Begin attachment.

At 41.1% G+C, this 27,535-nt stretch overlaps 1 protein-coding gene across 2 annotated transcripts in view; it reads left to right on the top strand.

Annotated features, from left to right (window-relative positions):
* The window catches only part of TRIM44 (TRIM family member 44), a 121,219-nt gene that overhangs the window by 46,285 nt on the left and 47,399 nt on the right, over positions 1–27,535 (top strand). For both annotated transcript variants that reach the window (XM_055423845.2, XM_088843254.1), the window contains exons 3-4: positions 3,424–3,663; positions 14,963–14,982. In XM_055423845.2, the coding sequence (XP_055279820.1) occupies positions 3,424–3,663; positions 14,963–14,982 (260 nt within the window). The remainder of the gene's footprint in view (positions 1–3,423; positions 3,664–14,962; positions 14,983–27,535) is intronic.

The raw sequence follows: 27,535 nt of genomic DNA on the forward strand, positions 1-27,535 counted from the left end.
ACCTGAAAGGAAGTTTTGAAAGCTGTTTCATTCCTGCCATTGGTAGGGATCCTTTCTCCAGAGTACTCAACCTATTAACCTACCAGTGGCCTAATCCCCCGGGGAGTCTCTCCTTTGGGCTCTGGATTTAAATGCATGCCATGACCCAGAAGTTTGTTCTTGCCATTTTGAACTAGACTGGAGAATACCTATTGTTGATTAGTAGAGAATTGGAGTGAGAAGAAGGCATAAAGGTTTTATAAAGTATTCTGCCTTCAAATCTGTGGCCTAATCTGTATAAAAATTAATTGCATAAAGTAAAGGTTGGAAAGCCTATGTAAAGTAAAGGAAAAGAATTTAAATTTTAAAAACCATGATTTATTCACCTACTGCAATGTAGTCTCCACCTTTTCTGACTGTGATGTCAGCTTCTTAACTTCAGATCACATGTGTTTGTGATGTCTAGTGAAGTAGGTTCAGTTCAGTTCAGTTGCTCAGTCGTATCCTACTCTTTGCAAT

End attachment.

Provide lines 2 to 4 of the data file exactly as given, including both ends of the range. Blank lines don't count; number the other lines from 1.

Annotated features, from left to right (window-relative positions):
* The window catches only part of TRIM44 (TRIM family member 44), a 121,219-nt gene that overhangs the window by 46,285 nt on the left and 47,399 nt on the right, over positions 1–27,535 (top strand). For both annotated transcript variants that reach the window (XM_055423845.2, XM_088843254.1), the window contains exons 3-4: positions 3,424–3,663; positions 14,963–14,982. In XM_055423845.2, the coding sequence (XP_055279820.1) occupies positions 3,424–3,663; positions 14,963–14,982 (260 nt within the window). The remainder of the gene's footprint in view (positions 1–3,423; positions 3,664–14,962; positions 14,983–27,535) is intronic.

The raw sequence follows: 27,535 nt of genomic DNA on the forward strand, positions 1-27,535 counted from the left end.